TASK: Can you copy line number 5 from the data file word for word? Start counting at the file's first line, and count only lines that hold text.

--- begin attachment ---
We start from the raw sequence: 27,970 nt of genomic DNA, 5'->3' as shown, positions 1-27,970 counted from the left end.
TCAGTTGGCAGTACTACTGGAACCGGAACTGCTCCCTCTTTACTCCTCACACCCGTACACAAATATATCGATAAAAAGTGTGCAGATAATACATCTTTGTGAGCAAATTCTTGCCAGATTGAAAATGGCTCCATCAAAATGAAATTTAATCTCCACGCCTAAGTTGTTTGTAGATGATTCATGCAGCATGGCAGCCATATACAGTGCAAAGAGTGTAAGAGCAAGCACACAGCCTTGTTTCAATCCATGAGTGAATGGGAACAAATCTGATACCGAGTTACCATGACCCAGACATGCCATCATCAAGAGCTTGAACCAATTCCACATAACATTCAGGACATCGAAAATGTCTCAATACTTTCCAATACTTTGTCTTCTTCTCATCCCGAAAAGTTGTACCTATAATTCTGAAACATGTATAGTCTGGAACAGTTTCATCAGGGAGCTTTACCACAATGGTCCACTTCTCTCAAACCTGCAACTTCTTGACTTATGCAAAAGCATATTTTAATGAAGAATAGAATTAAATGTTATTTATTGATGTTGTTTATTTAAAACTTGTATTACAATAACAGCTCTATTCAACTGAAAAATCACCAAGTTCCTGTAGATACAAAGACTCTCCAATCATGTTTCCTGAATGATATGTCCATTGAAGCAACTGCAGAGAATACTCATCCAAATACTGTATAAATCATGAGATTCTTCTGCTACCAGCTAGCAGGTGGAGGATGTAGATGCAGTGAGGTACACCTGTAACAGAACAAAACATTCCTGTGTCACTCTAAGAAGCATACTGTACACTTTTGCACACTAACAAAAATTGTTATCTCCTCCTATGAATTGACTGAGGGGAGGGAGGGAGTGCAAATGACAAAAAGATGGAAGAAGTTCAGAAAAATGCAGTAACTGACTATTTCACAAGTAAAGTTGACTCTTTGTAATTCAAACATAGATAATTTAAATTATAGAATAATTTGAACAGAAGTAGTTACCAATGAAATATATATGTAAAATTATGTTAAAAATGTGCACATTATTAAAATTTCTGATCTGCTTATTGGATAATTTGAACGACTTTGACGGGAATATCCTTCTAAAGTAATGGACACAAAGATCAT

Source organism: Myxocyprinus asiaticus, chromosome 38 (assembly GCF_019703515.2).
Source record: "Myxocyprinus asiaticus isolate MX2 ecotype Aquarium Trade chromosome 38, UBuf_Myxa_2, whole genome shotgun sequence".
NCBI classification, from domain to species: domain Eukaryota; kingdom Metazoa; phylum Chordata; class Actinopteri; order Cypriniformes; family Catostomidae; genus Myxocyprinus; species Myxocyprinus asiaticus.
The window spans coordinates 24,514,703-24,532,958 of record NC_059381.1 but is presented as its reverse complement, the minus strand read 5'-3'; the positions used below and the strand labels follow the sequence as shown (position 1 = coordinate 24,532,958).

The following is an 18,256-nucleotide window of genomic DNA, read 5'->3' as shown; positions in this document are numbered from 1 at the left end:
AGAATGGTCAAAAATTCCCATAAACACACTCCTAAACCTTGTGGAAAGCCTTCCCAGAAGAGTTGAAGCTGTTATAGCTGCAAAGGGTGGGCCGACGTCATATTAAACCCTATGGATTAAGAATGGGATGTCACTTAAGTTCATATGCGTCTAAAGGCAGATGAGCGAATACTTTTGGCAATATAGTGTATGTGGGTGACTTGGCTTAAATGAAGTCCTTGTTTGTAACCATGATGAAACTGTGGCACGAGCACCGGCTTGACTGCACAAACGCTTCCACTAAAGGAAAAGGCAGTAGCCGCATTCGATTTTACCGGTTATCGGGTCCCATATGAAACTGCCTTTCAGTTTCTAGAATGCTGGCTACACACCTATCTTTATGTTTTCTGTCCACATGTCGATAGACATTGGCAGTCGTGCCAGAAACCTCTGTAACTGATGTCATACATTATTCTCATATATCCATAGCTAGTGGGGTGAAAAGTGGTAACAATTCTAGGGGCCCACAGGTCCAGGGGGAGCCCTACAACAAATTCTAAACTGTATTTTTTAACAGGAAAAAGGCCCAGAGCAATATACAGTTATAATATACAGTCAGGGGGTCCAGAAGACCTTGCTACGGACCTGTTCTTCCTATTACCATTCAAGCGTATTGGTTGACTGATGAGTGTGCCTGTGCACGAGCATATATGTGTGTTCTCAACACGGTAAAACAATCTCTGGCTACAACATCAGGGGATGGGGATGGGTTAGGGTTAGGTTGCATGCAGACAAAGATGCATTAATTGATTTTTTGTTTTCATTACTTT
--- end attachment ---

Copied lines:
NCBI classification, from domain to species: domain Eukaryota; kingdom Metazoa; phylum Chordata; class Actinopteri; order Cypriniformes; family Catostomidae; genus Myxocyprinus; species Myxocyprinus asiaticus.